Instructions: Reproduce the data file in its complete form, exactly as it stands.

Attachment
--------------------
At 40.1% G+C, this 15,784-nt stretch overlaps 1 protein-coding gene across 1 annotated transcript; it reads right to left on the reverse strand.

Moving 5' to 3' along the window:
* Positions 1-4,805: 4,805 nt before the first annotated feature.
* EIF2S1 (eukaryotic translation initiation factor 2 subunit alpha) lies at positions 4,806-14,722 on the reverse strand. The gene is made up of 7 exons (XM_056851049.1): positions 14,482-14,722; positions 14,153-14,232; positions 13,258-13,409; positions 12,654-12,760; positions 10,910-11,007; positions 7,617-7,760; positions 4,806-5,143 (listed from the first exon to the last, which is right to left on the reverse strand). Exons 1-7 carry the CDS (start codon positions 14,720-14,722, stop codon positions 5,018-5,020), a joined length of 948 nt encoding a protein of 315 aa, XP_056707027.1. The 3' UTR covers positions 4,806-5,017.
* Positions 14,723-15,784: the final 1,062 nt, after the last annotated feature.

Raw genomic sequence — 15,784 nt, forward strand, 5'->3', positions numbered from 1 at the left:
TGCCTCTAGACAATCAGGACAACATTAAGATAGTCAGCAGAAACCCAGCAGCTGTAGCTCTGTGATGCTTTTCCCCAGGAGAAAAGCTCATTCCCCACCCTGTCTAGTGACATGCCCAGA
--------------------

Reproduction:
At 40.1% G+C, this 15,784-nt stretch overlaps 1 protein-coding gene across 1 annotated transcript; it reads right to left on the reverse strand.

Moving 5' to 3' along the window:
* Positions 1-4,805: 4,805 nt before the first annotated feature.
* EIF2S1 (eukaryotic translation initiation factor 2 subunit alpha) lies at positions 4,806-14,722 on the reverse strand. The gene is made up of 7 exons (XM_056851049.1): positions 14,482-14,722; positions 14,153-14,232; positions 13,258-13,409; positions 12,654-12,760; positions 10,910-11,007; positions 7,617-7,760; positions 4,806-5,143 (listed from the first exon to the last, which is right to left on the reverse strand). Exons 1-7 carry the CDS (start codon positions 14,720-14,722, stop codon positions 5,018-5,020), a joined length of 948 nt encoding a protein of 315 aa, XP_056707027.1. The 3' UTR covers positions 4,806-5,017.
* Positions 14,723-15,784: the final 1,062 nt, after the last annotated feature.

Raw genomic sequence — 15,784 nt, forward strand, 5'->3', positions numbered from 1 at the left:
TGCCTCTAGACAATCAGGACAACATTAAGATAGTCAGCAGAAACCCAGCAGCTGTAGCTCTGTGATGCTTTTCCCCAGGAGAAAAGCTCATTCCCCACCCTGTCTAGTGACATGCCCAGA